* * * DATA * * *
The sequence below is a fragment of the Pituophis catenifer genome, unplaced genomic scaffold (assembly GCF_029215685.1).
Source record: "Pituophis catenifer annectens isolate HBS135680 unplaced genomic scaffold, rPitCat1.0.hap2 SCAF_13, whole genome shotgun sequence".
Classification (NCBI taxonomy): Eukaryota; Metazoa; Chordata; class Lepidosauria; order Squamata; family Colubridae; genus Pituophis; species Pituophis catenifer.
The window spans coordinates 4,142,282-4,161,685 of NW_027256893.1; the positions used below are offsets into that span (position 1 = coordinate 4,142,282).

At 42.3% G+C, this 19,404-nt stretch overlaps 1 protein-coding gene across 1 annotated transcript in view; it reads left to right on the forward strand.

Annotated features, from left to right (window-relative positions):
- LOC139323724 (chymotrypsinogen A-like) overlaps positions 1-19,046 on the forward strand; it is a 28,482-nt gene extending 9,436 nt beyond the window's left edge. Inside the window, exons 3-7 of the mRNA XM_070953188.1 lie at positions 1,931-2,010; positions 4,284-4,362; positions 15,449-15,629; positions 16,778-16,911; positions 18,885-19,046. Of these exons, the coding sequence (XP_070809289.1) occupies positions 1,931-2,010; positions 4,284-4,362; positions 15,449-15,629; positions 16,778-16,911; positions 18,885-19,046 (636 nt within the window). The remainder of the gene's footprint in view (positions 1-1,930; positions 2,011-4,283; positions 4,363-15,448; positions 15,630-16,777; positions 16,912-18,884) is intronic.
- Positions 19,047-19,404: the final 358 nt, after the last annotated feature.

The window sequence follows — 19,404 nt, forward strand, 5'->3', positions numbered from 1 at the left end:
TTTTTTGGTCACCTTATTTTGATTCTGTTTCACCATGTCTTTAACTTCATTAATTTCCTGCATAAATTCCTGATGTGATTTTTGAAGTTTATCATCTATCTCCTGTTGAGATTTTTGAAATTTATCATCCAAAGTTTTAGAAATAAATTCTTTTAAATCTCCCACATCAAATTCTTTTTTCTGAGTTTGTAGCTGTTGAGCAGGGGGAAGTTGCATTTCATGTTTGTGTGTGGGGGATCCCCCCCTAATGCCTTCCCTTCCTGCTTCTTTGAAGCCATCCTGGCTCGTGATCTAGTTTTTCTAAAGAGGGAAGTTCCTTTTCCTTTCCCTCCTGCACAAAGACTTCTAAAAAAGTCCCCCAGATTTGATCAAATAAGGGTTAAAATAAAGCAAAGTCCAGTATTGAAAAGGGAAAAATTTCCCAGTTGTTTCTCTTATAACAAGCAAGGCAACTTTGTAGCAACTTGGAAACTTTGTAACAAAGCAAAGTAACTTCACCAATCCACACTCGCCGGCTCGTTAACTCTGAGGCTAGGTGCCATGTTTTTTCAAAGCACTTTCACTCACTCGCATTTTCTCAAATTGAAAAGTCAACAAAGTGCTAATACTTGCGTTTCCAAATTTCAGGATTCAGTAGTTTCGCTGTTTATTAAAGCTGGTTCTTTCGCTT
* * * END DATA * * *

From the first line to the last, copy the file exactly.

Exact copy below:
The sequence below is a fragment of the Pituophis catenifer genome, unplaced genomic scaffold (assembly GCF_029215685.1).
Source record: "Pituophis catenifer annectens isolate HBS135680 unplaced genomic scaffold, rPitCat1.0.hap2 SCAF_13, whole genome shotgun sequence".
Classification (NCBI taxonomy): Eukaryota; Metazoa; Chordata; class Lepidosauria; order Squamata; family Colubridae; genus Pituophis; species Pituophis catenifer.
The window spans coordinates 4,142,282-4,161,685 of NW_027256893.1; the positions used below are offsets into that span (position 1 = coordinate 4,142,282).

At 42.3% G+C, this 19,404-nt stretch overlaps 1 protein-coding gene across 1 annotated transcript in view; it reads left to right on the forward strand.

Annotated features, from left to right (window-relative positions):
- LOC139323724 (chymotrypsinogen A-like) overlaps positions 1-19,046 on the forward strand; it is a 28,482-nt gene extending 9,436 nt beyond the window's left edge. Inside the window, exons 3-7 of the mRNA XM_070953188.1 lie at positions 1,931-2,010; positions 4,284-4,362; positions 15,449-15,629; positions 16,778-16,911; positions 18,885-19,046. Of these exons, the coding sequence (XP_070809289.1) occupies positions 1,931-2,010; positions 4,284-4,362; positions 15,449-15,629; positions 16,778-16,911; positions 18,885-19,046 (636 nt within the window). The remainder of the gene's footprint in view (positions 1-1,930; positions 2,011-4,283; positions 4,363-15,448; positions 15,630-16,777; positions 16,912-18,884) is intronic.
- Positions 19,047-19,404: the final 358 nt, after the last annotated feature.

The window sequence follows — 19,404 nt, forward strand, 5'->3', positions numbered from 1 at the left end:
TTTTTTGGTCACCTTATTTTGATTCTGTTTCACCATGTCTTTAACTTCATTAATTTCCTGCATAAATTCCTGATGTGATTTTTGAAGTTTATCATCTATCTCCTGTTGAGATTTTTGAAATTTATCATCCAAAGTTTTAGAAATAAATTCTTTTAAATCTCCCACATCAAATTCTTTTTTCTGAGTTTGTAGCTGTTGAGCAGGGGGAAGTTGCATTTCATGTTTGTGTGTGGGGGATCCCCCCCTAATGCCTTCCCTTCCTGCTTCTTTGAAGCCATCCTGGCTCGTGATCTAGTTTTTCTAAAGAGGGAAGTTCCTTTTCCTTTCCCTCCTGCACAAAGACTTCTAAAAAAGTCCCCCAGATTTGATCAAATAAGGGTTAAAATAAAGCAAAGTCCAGTATTGAAAAGGGAAAAATTTCCCAGTTGTTTCTCTTATAACAAGCAAGGCAACTTTGTAGCAACTTGGAAACTTTGTAACAAAGCAAAGTAACTTCACCAATCCACACTCGCCGGCTCGTTAACTCTGAGGCTAGGTGCCATGTTTTTTCAAAGCACTTTCACTCACTCGCATTTTCTCAAATTGAAAAGTCAACAAAGTGCTAATACTTGCGTTTCCAAATTTCAGGATTCAGTAGTTTCGCTGTTTATTAAAGCTGGTTCTTTCGCTT